useful as a means of understanding public opinion, they are based on public perceptions concerning the severity of crimes, which may include misperceptions about the frequency of injuries in typical criminal events (see Cohen, 1988b). Moreover, these studies are generally unable to distinguish between the generic harm associated with an injury and the actual consequences of any one victimization. The latter would be particularly important if one were interested in the extent to which the consequences of victimization vary across different segments of the population (e.g., age or sex).
Society's ability to control criminal behavior is limited by its ability to pay for police, courts, and corrections. In an effort to reduce crime, the severity of its consequences, and the cost of preventing and controlling crime, society has undertaken many criminal justice experiments. Recent examples in corrections include intensive probation (National Institute of Justice, 1987), electronic monitoring of offenders (National Institute of Justice, 1989a), and shock incarceration programs (National Institute of Justice, 1989b). Other criminal justice policy experiments include preventive police patrols and misdemeanor spouse arrest programs for domestic violence (National Institute of Justice, 1988).
One of the advantages of using dollars as a common metric for analyzing criminal victimizations is that we can compare the benefits of reduced victimization to the costs of the proposed policy. If two options have identical crime control effects but differing costs, the choice is simple. Unfortunately, few policy alternatives are so easily compared. In a more realistic case where a new policy reduces crime at some additional expense (or increases crime at a savings), one of the key questions is whether the reduced (increased) crime level is worth its price. Only by monetizing the cost of criminal victimization can one begin to answer that question.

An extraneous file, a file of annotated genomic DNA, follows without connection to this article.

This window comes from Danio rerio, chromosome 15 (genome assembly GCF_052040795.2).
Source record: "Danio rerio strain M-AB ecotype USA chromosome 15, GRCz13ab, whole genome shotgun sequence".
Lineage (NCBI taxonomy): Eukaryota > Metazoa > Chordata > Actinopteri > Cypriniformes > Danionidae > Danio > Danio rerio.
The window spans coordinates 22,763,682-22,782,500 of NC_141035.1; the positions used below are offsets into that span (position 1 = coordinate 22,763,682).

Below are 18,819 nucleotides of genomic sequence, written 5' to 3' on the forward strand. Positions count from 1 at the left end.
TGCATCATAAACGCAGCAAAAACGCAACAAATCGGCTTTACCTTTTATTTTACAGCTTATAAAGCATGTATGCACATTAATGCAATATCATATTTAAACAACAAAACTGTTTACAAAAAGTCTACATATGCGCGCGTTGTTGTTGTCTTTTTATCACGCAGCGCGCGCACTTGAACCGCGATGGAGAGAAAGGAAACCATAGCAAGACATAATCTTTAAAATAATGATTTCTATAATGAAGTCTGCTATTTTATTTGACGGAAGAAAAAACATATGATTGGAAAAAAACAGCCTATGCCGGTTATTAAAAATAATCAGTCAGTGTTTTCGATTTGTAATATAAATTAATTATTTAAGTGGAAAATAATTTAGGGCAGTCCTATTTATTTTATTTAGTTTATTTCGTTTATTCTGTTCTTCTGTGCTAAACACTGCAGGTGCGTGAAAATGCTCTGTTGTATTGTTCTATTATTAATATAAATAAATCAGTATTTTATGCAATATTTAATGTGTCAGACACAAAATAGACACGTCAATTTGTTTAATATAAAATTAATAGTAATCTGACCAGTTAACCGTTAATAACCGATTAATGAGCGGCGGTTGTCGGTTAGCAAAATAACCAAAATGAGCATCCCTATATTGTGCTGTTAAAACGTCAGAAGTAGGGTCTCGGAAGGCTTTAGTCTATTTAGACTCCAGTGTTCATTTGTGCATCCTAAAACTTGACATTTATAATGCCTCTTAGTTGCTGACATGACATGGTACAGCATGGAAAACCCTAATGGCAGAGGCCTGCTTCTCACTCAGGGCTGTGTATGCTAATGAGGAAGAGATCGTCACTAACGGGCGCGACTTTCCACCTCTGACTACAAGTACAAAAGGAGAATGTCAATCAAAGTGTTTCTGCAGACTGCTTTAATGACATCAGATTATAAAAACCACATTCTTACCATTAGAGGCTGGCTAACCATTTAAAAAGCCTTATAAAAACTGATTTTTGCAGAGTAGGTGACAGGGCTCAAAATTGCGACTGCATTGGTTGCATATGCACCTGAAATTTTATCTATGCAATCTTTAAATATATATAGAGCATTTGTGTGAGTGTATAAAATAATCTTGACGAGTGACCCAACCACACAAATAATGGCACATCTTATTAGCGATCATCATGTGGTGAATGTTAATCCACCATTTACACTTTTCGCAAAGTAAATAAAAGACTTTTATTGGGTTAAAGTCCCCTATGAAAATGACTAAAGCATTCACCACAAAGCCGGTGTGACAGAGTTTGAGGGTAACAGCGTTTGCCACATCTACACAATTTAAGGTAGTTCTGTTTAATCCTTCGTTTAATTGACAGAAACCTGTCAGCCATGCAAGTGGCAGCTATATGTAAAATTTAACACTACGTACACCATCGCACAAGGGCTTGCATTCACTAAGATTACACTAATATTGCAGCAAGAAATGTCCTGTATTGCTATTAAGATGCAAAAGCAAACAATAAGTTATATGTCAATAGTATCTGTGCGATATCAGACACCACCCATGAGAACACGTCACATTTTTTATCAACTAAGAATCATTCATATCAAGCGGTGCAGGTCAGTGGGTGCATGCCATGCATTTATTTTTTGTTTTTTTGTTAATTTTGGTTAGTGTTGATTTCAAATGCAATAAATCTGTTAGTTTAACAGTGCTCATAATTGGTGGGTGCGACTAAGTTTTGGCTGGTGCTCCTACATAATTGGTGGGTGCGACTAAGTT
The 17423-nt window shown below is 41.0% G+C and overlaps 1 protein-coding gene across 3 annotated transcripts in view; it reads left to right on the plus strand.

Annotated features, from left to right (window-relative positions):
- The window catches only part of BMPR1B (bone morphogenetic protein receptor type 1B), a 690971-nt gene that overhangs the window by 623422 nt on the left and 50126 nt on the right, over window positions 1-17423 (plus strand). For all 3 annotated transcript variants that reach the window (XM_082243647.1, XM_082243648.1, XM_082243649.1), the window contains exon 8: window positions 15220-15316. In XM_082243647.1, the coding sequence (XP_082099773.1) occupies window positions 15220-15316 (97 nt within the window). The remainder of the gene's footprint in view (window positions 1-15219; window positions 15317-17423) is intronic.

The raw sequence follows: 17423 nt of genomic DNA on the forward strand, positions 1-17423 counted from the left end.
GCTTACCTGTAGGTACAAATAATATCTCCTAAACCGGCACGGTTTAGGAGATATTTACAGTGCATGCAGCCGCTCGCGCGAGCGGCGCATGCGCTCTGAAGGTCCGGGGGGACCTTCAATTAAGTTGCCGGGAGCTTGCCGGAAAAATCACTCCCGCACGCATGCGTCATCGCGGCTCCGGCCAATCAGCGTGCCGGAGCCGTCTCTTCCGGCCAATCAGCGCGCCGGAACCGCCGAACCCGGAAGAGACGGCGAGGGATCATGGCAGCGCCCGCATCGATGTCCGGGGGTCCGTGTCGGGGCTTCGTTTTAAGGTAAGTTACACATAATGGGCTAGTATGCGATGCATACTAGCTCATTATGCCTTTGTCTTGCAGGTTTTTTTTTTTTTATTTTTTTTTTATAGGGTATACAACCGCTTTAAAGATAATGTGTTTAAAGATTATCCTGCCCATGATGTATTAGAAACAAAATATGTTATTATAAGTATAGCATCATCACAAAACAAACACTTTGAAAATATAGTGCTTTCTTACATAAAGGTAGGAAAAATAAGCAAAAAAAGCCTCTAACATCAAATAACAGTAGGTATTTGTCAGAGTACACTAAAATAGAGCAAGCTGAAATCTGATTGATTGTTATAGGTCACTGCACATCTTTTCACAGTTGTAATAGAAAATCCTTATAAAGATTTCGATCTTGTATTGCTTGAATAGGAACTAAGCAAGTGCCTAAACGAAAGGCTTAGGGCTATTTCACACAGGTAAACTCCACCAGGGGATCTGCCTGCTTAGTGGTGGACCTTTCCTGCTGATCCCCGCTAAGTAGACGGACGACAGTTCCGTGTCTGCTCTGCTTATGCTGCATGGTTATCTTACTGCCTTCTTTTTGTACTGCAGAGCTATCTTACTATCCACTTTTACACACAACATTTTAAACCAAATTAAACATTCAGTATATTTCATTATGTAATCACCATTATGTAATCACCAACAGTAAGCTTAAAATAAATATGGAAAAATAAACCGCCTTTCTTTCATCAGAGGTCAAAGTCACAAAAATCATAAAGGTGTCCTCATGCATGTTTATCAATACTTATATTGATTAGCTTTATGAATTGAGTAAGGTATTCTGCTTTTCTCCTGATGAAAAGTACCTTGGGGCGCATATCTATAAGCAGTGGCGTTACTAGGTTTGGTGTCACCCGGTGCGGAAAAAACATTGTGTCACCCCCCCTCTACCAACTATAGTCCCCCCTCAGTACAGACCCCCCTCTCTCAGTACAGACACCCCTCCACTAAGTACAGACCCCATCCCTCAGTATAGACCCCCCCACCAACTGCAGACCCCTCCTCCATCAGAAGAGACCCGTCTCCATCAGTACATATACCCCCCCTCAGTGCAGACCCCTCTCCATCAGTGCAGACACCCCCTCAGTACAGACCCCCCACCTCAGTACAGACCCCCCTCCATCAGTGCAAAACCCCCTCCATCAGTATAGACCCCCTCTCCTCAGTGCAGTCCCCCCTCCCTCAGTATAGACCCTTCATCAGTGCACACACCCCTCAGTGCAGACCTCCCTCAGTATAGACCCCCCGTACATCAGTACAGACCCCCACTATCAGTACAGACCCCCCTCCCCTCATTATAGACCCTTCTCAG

There have been a few attempts to conduct benefit-cost analyses of criminal justice programs. For example, Friedman (1977) concluded that the social benefits of the Supported Work experiment in New York exceeded its social cost. This conclusion was reached despite the fact that the "costs" of crimes averted by this program were largely underestimated due to the state of knowledge prevailing at the time. More recently, the deterrent and incapacitative effects of longer prison sentences were combined